22 May 2010
Thank you very much for that reception, ladies and gentlemen, and thank you, Greg Rickford, for that kind introduction and for all your hard work. Greg keeps the concerns and the priorities not just of Dryden but of this entire great, huge riding of Kenora at the forefront of his work in Ottawa. There are very few MPs who have the kind of territory he has to cover, but as hard as it is, Greg does cover it and does an outstanding job.
Greetings to Mayor Anne Krassilowsky, to Chief Canton, to the management here, to CEO John Williams and manager Jim Blight, and all the employees of Domtar who are here with us today. Thank you for hosting this event. I’m delighted to be here.
As you all know better than I do, we’re in Dryden today primarily to celebrate the centennial of this great city of Northern Ontario, so the question is how do you mark an occasion like this? If you’re a city, what do you get for your birthday when you’re 100 years old?
Well, the forestry industry has been central to Dryden’s fortunes for that entire century. It’s therefore fitting that the Government of Canada should seek to acknowledge the occasion with a major investment in the local pulp industry. This city has been making forest fibre products, paper, cellulose fibres and softwood craft pulp for most of its history. This very mill was founded in 1911, almost 100 years ago itself, by the Dryden Power and Timber Company. To be sure, it has changed hands more than once, but for the people of Dryden, it has been always there. They’ve either worked here to feed their families and pay their taxes, or they have benefited indirectly from the fact that their neighbours did, and we would like to see that go on.
Now, as is the case with many industries, changing conditions present new challenges. Innovation, adaptation and change – these really are the only constants today. That is especially so in respect of maximizing production while minimizing our effect upon the air we breathe, the water we drink, and the land upon which we live. Of course, conserving the environment is a very conservative thing to do. It underlies many of our policies and actions. For example, last year in response to the challenges faced by the forest industry everywhere in Canada, we established the $1 billion pulp and paper green transformation program. This program is part of Canada’s hugely successful Economic Action Plan, our national economic stimulus plan under which we have witnessed the creation of close to 300,000 net new jobs since July of last year. Our goal with this particular program, however, is to balance economic stimulus with protection of the environment.
We are here to announce substantial funding that will help lay the foundation for a greener, more secure future here in Dryden. Domtar will use the funds for two specific capital improvement projects: the surplus steam condenser and the topping turbo generator to be installed right here at the Domtar Dryden pulp mill operations. This will help Domtar Dryden further reduce its greenhouse gas emissions at a time when buyers are increasingly sensitive not only to what they are buying, but also to how what they’re buying is made, and this will help to position this mill as a leader in the production of renewable energy from forest biomass.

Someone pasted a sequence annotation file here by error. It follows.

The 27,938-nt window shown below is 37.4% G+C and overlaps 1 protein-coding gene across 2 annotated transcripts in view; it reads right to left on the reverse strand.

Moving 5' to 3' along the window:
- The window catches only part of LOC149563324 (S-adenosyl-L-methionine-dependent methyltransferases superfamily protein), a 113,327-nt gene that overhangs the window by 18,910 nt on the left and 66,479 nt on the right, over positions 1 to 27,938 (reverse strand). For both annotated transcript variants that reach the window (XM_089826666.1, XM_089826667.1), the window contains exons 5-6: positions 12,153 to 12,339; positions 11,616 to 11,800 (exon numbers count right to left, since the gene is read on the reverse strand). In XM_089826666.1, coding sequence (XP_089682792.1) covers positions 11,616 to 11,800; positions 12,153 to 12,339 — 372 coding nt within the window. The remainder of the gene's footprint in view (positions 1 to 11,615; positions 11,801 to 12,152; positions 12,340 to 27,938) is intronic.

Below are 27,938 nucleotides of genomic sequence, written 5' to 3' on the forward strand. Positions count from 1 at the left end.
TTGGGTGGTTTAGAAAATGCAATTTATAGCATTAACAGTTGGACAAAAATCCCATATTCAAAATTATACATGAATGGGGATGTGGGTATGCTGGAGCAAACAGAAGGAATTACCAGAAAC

Smart investments like this enable mills to increase their capacity, to get clean energy out of the forest biomass, and to do more with less. As similar projects are announced across the country, our forest products industry will be transformed. It will be more competitive, it will be more efficient, and it will be more environmentally responsible. As a result, it will continue to provide good jobs for the men and women who seek only to pay their own way as they raise their families and contribute to your community. This program creates and protects jobs for Canadians who work in one of the most important sectors of our great country’s economy.
Let me be clear about our priorities here. We remain focused as a government on strengthening the economy, on investing in projects that create jobs, on advancing projects that improve our environment. This investment does all three, and it’s not all that we’re doing. This investment complements the many other initiatives being delivered by our government to sustain and develop the forest industry in Canada. In fact, since coming to office, we have initiated over $2 billion in direct forestry programming in areas as diverse as marketing, innovation, community development and environmental and green energy development, and that excludes the continued financial support given the sector through the activities of the Export Development Corporation. We are committed to maintaining a world-class forestry industry that is able to compete in tomorrow’s clean energy economy.
Ladies and gentlemen, the bottom line is this: if we want our descendants to have days like this in another hundred years, these are the investments we must make now all over Canada. That’s why we’re doing what we’re doing. This investment will help to ensure that in the year 2110 the people of Dryden will be able to celebrate the city’s bicentennial as they set off on their third century. For now, I wish you well on your second. Once again, it is a pleasure for me to be here again.
I just want to conclude by asking the gentleman who’s our next speaker, whose company is employing Canadian workers and building towards our clean energy future, to come to the podium, the president and CEO of Domtar, John Williams.